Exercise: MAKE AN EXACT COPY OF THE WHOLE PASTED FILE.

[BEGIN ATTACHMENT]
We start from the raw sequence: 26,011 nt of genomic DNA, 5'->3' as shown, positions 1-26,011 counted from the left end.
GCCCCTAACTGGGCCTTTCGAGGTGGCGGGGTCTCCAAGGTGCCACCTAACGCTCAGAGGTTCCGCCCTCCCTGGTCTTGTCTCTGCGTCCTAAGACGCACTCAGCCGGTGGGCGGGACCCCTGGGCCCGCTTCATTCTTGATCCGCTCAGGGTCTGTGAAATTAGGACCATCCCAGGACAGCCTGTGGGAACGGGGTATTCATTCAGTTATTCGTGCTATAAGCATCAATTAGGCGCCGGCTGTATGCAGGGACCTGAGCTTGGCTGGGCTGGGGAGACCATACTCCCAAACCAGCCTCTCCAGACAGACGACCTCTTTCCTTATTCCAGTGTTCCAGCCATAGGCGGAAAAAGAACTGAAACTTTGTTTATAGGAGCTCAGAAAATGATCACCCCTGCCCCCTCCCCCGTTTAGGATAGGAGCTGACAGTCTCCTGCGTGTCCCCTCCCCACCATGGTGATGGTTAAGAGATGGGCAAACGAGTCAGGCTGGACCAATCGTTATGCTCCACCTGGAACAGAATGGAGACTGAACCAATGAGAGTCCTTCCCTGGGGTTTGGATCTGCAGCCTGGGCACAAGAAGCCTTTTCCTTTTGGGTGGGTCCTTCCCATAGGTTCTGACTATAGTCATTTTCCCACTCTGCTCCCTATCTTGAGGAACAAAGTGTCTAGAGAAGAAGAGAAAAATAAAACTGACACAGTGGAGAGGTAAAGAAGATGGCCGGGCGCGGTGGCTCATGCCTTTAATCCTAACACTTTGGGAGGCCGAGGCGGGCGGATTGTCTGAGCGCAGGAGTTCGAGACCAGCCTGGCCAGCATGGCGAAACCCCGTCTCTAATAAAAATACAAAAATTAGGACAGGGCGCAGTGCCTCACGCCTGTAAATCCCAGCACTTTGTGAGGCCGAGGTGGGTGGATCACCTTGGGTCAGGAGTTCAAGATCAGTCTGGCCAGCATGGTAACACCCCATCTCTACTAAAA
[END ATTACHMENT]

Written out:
We start from the raw sequence: 26,011 nt of genomic DNA, 5'->3' as shown, positions 1-26,011 counted from the left end.
GCCCCTAACTGGGCCTTTCGAGGTGGCGGGGTCTCCAAGGTGCCACCTAACGCTCAGAGGTTCCGCCCTCCCTGGTCTTGTCTCTGCGTCCTAAGACGCACTCAGCCGGTGGGCGGGACCCCTGGGCCCGCTTCATTCTTGATCCGCTCAGGGTCTGTGAAATTAGGACCATCCCAGGACAGCCTGTGGGAACGGGGTATTCATTCAGTTATTCGTGCTATAAGCATCAATTAGGCGCCGGCTGTATGCAGGGACCTGAGCTTGGCTGGGCTGGGGAGACCATACTCCCAAACCAGCCTCTCCAGACAGACGACCTCTTTCCTTATTCCAGTGTTCCAGCCATAGGCGGAAAAAGAACTGAAACTTTGTTTATAGGAGCTCAGAAAATGATCACCCCTGCCCCCTCCCCCGTTTAGGATAGGAGCTGACAGTCTCCTGCGTGTCCCCTCCCCACCATGGTGATGGTTAAGAGATGGGCAAACGAGTCAGGCTGGACCAATCGTTATGCTCCACCTGGAACAGAATGGAGACTGAACCAATGAGAGTCCTTCCCTGGGGTTTGGATCTGCAGCCTGGGCACAAGAAGCCTTTTCCTTTTGGGTGGGTCCTTCCCATAGGTTCTGACTATAGTCATTTTCCCACTCTGCTCCCTATCTTGAGGAACAAAGTGTCTAGAGAAGAAGAGAAAAATAAAACTGACACAGTGGAGAGGTAAAGAAGATGGCCGGGCGCGGTGGCTCATGCCTTTAATCCTAACACTTTGGGAGGCCGAGGCGGGCGGATTGTCTGAGCGCAGGAGTTCGAGACCAGCCTGGCCAGCATGGCGAAACCCCGTCTCTAATAAAAATACAAAAATTAGGACAGGGCGCAGTGCCTCACGCCTGTAAATCCCAGCACTTTGTGAGGCCGAGGTGGGTGGATCACCTTGGGTCAGGAGTTCAAGATCAGTCTGGCCAGCATGGTAACACCCCATCTCTACTAAAA